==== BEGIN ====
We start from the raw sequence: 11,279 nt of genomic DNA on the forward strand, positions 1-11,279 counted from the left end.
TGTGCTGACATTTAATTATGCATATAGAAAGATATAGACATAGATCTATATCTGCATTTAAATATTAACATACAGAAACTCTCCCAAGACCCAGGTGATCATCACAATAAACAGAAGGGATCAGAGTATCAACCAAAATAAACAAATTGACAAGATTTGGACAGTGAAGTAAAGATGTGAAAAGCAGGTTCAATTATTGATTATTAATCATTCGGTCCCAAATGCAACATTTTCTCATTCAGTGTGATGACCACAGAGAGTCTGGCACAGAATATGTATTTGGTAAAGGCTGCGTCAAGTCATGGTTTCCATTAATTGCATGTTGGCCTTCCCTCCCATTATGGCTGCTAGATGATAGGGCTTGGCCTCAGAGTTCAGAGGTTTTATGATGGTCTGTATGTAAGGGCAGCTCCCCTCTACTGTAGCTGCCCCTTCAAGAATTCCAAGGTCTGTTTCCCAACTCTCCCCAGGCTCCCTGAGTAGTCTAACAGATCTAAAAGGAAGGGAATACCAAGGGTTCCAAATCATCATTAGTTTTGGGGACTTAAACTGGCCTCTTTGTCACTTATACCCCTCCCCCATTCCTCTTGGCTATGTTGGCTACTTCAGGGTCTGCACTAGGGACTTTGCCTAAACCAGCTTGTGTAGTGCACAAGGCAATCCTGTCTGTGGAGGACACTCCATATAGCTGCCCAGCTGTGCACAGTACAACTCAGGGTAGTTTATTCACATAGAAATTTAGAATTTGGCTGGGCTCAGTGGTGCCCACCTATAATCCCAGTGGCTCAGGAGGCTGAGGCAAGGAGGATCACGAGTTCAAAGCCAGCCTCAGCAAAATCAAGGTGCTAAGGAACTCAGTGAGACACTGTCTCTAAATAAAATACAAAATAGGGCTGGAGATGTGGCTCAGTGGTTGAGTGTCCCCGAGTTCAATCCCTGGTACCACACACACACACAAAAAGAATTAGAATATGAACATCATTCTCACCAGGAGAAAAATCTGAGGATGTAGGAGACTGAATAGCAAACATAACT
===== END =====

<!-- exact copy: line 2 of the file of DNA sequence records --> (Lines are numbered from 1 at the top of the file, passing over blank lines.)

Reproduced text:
TGTGCTGACATTTAATTATGCATATAGAAAGATATAGACATAGATCTATATCTGCATTTAAATATTAACATACAGAAACTCTCCCAAGACCCAGGTGATCATCACAATAAACAGAAGGGATCAGAGTATCAACCAAAATAAACAAATTGACAAGATTTGGACAGTGAAGTAAAGATGTGAAAAGCAGGTTCAATTATTGATTATTAATCATTCGGTCCCAAATGCAACATTTTCTCATTCAGTGTGATGACCACAGAGAGTCTGGCACAGAATATGTATTTGGTAAAGGCTGCGTCAAGTCATGGTTTCCATTAATTGCATGTTGGCCTTCCCTCCCATTATGGCTGCTAGATGATAGGGCTTGGCCTCAGAGTTCAGAGGTTTTATGATGGTCTGTATGTAAGGGCAGCTCCCCTCTACTGTAGCTGCCCCTTCAAGAATTCCAAGGTCTGTTTCCCAACTCTCCCCAGGCTCCCTGAGTAGTCTAACAGATCTAAAAGGAAGGGAATACCAAGGGTTCCAAATCATCATTAGTTTTGGGGACTTAAACTGGCCTCTTTGTCACTTATACCCCTCCCCCATTCCTCTTGGCTATGTTGGCTACTTCAGGGTCTGCACTAGGGACTTTGCCTAAACCAGCTTGTGTAGTGCACAAGGCAATCCTGTCTGTGGAGGACACTCCATATAGCTGCCCAGCTGTGCACAGTACAACTCAGGGTAGTTTATTCACATAGAAATTTAGAATTTGGCTGGGCTCAGTGGTGCCCACCTATAATCCCAGTGGCTCAGGAGGCTGAGGCAAGGAGGATCACGAGTTCAAAGCCAGCCTCAGCAAAATCAAGGTGCTAAGGAACTCAGTGAGACACTGTCTCTAAATAAAATACAAAATAGGGCTGGAGATGTGGCTCAGTGGTTGAGTGTCCCCGAGTTCAATCCCTGGTACCACACACACACACAAAAAGAATTAGAATATGAACATCATTCTCACCAGGAGAAAAATCTGAGGATGTAGGAGACTGAATAGCAAACATAACT